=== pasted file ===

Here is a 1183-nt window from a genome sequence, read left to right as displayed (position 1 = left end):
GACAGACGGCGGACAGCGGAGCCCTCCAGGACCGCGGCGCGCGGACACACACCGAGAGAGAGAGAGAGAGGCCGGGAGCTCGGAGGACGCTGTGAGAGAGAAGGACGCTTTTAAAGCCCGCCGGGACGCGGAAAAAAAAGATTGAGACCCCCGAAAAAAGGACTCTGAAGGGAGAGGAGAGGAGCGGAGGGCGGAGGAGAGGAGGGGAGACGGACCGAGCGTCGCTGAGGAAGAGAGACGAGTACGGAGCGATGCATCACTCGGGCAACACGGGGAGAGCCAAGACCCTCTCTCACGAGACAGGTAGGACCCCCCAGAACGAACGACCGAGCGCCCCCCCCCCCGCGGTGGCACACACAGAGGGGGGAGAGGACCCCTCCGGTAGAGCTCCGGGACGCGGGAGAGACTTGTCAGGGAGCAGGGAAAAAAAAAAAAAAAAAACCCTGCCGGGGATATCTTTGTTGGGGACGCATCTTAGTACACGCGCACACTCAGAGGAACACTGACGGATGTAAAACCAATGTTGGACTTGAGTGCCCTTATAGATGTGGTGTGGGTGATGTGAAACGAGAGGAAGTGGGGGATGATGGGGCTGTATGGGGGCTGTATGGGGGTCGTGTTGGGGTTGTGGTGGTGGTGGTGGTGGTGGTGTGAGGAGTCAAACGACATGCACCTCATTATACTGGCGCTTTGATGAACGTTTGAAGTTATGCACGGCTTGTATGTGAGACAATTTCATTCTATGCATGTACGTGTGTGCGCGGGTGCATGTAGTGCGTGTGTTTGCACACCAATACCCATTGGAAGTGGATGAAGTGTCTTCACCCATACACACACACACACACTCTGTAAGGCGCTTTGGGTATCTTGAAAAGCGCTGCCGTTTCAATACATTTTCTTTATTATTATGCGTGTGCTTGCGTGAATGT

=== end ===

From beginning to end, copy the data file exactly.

Here is a 1183-nt window from a genome sequence, read left to right as displayed (position 1 = left end):
GACAGACGGCGGACAGCGGAGCCCTCCAGGACCGCGGCGCGCGGACACACACCGAGAGAGAGAGAGAGAGGCCGGGAGCTCGGAGGACGCTGTGAGAGAGAAGGACGCTTTTAAAGCCCGCCGGGACGCGGAAAAAAAAGATTGAGACCCCCGAAAAAAGGACTCTGAAGGGAGAGGAGAGGAGCGGAGGGCGGAGGAGAGGAGGGGAGACGGACCGAGCGTCGCTGAGGAAGAGAGACGAGTACGGAGCGATGCATCACTCGGGCAACACGGGGAGAGCCAAGACCCTCTCTCACGAGACAGGTAGGACCCCCCAGAACGAACGACCGAGCGCCCCCCCCCCCGCGGTGGCACACACAGAGGGGGGAGAGGACCCCTCCGGTAGAGCTCCGGGACGCGGGAGAGACTTGTCAGGGAGCAGGGAAAAAAAAAAAAAAAAAACCCTGCCGGGGATATCTTTGTTGGGGACGCATCTTAGTACACGCGCACACTCAGAGGAACACTGACGGATGTAAAACCAATGTTGGACTTGAGTGCCCTTATAGATGTGGTGTGGGTGATGTGAAACGAGAGGAAGTGGGGGATGATGGGGCTGTATGGGGGCTGTATGGGGGTCGTGTTGGGGTTGTGGTGGTGGTGGTGGTGGTGGTGTGAGGAGTCAAACGACATGCACCTCATTATACTGGCGCTTTGATGAACGTTTGAAGTTATGCACGGCTTGTATGTGAGACAATTTCATTCTATGCATGTACGTGTGTGCGCGGGTGCATGTAGTGCGTGTGTTTGCACACCAATACCCATTGGAAGTGGATGAAGTGTCTTCACCCATACACACACACACACACTCTGTAAGGCGCTTTGGGTATCTTGAAAAGCGCTGCCGTTTCAATACATTTTCTTTATTATTATGCGTGTGCTTGCGTGAATGT